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Neolithic causewayed enclosure and associated remains on Court Hill

List Entry Summary

This monument is scheduled under the Ancient Monuments and Archaeological Areas Act 1979 as amended as it appears to the Secretary of State to be of national importance. This entry is a copy, the original is held by the Department for Culture, Media and Sport.

Name: Neolithic causewayed enclosure and associated remains on Court Hill

List entry Number: 1018037

Location

The monument may lie within the boundary of more than one authority.

County: West Sussex

District: Chichester

District Type: District Authority

Parish: Singleton

National Park: SOUTH DOWNS

Grade: Not applicable to this List entry.

Date first scheduled: 21-Oct-1977

Date of most recent amendment: 27-Apr-1998

Legacy System Information

The contents of this record have been generated from a legacy data system.

Legacy System: RSM

UID: 31204

Asset Groupings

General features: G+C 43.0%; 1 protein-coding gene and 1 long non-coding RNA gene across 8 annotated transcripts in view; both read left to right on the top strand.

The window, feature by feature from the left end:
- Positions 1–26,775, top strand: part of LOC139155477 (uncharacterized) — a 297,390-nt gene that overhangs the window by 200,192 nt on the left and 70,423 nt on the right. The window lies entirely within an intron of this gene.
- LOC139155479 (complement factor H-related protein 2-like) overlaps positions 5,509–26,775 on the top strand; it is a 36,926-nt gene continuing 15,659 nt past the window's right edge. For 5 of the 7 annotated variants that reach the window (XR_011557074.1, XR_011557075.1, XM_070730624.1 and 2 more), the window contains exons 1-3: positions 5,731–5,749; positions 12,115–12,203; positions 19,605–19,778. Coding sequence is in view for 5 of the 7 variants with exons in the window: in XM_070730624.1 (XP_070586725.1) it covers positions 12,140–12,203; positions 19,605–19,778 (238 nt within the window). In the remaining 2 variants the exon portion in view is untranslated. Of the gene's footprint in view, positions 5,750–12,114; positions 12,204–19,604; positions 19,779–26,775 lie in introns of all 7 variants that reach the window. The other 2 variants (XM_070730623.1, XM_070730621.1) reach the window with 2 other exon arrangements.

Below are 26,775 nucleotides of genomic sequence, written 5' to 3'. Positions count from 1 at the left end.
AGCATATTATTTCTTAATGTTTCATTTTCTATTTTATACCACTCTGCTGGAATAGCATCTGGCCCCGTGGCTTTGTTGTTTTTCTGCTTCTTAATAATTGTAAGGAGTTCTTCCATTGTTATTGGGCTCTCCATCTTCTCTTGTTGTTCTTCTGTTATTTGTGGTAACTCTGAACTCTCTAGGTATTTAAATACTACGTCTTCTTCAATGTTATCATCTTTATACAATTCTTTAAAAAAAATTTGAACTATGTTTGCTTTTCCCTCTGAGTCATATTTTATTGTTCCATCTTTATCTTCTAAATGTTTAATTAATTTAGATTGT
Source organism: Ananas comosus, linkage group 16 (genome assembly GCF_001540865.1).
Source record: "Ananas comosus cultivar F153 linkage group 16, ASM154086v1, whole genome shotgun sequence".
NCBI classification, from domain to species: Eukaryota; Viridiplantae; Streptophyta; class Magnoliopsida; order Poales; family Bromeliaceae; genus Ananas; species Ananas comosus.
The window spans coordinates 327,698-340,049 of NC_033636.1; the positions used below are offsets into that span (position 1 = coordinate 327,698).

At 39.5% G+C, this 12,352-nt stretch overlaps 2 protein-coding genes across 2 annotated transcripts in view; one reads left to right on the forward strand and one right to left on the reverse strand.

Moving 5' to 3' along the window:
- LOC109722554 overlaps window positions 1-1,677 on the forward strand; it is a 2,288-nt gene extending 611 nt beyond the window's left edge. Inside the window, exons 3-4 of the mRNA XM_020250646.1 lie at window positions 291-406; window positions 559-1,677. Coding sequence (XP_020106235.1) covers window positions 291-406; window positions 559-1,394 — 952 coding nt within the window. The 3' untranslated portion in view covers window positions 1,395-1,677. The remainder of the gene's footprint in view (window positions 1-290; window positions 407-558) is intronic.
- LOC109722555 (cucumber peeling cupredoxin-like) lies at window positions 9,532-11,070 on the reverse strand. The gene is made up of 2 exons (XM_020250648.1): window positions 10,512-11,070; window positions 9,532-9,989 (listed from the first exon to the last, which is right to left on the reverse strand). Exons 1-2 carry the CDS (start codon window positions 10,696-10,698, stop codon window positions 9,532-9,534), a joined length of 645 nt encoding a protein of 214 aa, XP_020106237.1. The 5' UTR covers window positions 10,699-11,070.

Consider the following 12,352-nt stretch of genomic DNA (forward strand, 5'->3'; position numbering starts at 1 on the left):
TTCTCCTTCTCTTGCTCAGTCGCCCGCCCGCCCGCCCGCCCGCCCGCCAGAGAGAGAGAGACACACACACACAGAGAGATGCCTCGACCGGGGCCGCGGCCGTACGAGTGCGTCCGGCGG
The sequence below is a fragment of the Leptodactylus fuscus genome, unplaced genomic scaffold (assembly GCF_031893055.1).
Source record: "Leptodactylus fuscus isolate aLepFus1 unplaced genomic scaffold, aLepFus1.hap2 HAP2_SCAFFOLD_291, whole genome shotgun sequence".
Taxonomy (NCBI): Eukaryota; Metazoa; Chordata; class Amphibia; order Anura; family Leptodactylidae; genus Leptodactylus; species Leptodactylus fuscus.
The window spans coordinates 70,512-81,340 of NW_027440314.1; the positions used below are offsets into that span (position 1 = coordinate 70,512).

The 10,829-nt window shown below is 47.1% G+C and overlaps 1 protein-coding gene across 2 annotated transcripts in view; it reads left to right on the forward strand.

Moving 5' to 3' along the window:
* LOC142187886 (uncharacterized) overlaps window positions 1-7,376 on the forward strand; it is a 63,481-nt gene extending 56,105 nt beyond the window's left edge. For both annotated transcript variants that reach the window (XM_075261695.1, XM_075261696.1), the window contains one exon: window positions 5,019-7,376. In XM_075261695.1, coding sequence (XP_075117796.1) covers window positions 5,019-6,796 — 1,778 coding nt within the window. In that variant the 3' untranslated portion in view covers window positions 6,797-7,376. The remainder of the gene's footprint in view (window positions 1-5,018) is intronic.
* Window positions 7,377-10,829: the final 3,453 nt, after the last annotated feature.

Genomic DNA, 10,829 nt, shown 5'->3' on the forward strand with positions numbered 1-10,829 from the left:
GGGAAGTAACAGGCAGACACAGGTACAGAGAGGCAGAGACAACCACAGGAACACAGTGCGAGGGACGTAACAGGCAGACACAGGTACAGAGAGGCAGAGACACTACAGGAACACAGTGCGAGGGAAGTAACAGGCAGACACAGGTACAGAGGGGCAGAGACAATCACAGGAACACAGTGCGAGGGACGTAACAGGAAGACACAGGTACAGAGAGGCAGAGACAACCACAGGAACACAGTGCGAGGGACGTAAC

This list entry does not comprise part of an Asset Grouping. Asset Groupings are not part of the official record but are added later for information.

List entry Description

Summary of Monument

Legacy Record - This information may be included in the List Entry Details.

Reasons for Designation

Between 50 and 70 causewayed enclosures are recorded nationally, mainly in southern and eastern England. They were constructed over a period of some 500 years during the middle part of the Neolithic period (c.3000-2400 BC) but also continued in use into later periods. They vary considerably in size (from 2 to 70 acres) and were apparently used for a variety of functions, including settlement, defence, and ceremonial and funerary purposes. However, all comprise a roughly circular to ovoid area bounded by one or more concentric rings of banks and ditches. The ditches, from which the monument class derives its name, were formed of a series of elongated pits punctuated by unexcavated causeways. Causewayed enclosures are amongst the earliest field monuments to survive as recognisable features in the modern landscape and are one of the few known Neolithic monument types. Due to their rarity, their wide diversity of plan, and their considerable age, all causewayed enclosures are considered to be nationally important.